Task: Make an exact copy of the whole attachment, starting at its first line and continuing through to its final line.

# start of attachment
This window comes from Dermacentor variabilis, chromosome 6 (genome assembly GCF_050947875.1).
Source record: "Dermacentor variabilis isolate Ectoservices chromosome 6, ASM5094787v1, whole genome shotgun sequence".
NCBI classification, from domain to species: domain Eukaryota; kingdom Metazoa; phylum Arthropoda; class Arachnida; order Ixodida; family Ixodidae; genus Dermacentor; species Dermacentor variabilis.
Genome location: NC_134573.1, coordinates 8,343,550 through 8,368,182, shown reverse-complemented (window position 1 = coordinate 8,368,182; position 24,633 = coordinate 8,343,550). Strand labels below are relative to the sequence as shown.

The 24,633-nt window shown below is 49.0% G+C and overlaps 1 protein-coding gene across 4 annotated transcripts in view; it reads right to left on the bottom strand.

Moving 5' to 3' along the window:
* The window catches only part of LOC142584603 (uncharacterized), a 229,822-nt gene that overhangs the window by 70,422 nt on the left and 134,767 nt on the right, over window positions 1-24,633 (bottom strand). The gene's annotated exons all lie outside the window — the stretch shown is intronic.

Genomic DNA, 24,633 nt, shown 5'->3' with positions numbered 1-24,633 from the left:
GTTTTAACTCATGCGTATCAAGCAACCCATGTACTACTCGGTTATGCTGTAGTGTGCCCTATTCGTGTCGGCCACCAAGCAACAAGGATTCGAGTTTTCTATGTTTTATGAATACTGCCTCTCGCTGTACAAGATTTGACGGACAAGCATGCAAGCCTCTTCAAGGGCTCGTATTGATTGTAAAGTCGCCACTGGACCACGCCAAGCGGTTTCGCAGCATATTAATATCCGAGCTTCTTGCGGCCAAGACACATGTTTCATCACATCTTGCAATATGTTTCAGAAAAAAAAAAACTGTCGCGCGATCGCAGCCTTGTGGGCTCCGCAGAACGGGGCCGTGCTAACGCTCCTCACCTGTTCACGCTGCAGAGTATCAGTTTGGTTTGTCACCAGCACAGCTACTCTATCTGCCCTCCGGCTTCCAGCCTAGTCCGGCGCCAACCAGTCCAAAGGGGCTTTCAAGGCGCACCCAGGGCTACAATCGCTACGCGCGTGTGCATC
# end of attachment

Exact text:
This window comes from Dermacentor variabilis, chromosome 6 (genome assembly GCF_050947875.1).
Source record: "Dermacentor variabilis isolate Ectoservices chromosome 6, ASM5094787v1, whole genome shotgun sequence".
NCBI classification, from domain to species: domain Eukaryota; kingdom Metazoa; phylum Arthropoda; class Arachnida; order Ixodida; family Ixodidae; genus Dermacentor; species Dermacentor variabilis.
Genome location: NC_134573.1, coordinates 8,343,550 through 8,368,182, shown reverse-complemented (window position 1 = coordinate 8,368,182; position 24,633 = coordinate 8,343,550). Strand labels below are relative to the sequence as shown.

The 24,633-nt window shown below is 49.0% G+C and overlaps 1 protein-coding gene across 4 annotated transcripts in view; it reads right to left on the bottom strand.

Moving 5' to 3' along the window:
* The window catches only part of LOC142584603 (uncharacterized), a 229,822-nt gene that overhangs the window by 70,422 nt on the left and 134,767 nt on the right, over window positions 1-24,633 (bottom strand). The gene's annotated exons all lie outside the window — the stretch shown is intronic.

Genomic DNA, 24,633 nt, shown 5'->3' with positions numbered 1-24,633 from the left:
GTTTTAACTCATGCGTATCAAGCAACCCATGTACTACTCGGTTATGCTGTAGTGTGCCCTATTCGTGTCGGCCACCAAGCAACAAGGATTCGAGTTTTCTATGTTTTATGAATACTGCCTCTCGCTGTACAAGATTTGACGGACAAGCATGCAAGCCTCTTCAAGGGCTCGTATTGATTGTAAAGTCGCCACTGGACCACGCCAAGCGGTTTCGCAGCATATTAATATCCGAGCTTCTTGCGGCCAAGACACATGTTTCATCACATCTTGCAATATGTTTCAGAAAAAAAAAAACTGTCGCGCGATCGCAGCCTTGTGGGCTCCGCAGAACGGGGCCGTGCTAACGCTCCTCACCTGTTCACGCTGCAGAGTATCAGTTTGGTTTGTCACCAGCACAGCTACTCTATCTGCCCTCCGGCTTCCAGCCTAGTCCGGCGCCAACCAGTCCAAAGGGGCTTTCAAGGCGCACCCAGGGCTACAATCGCTACGCGCGTGTGCATC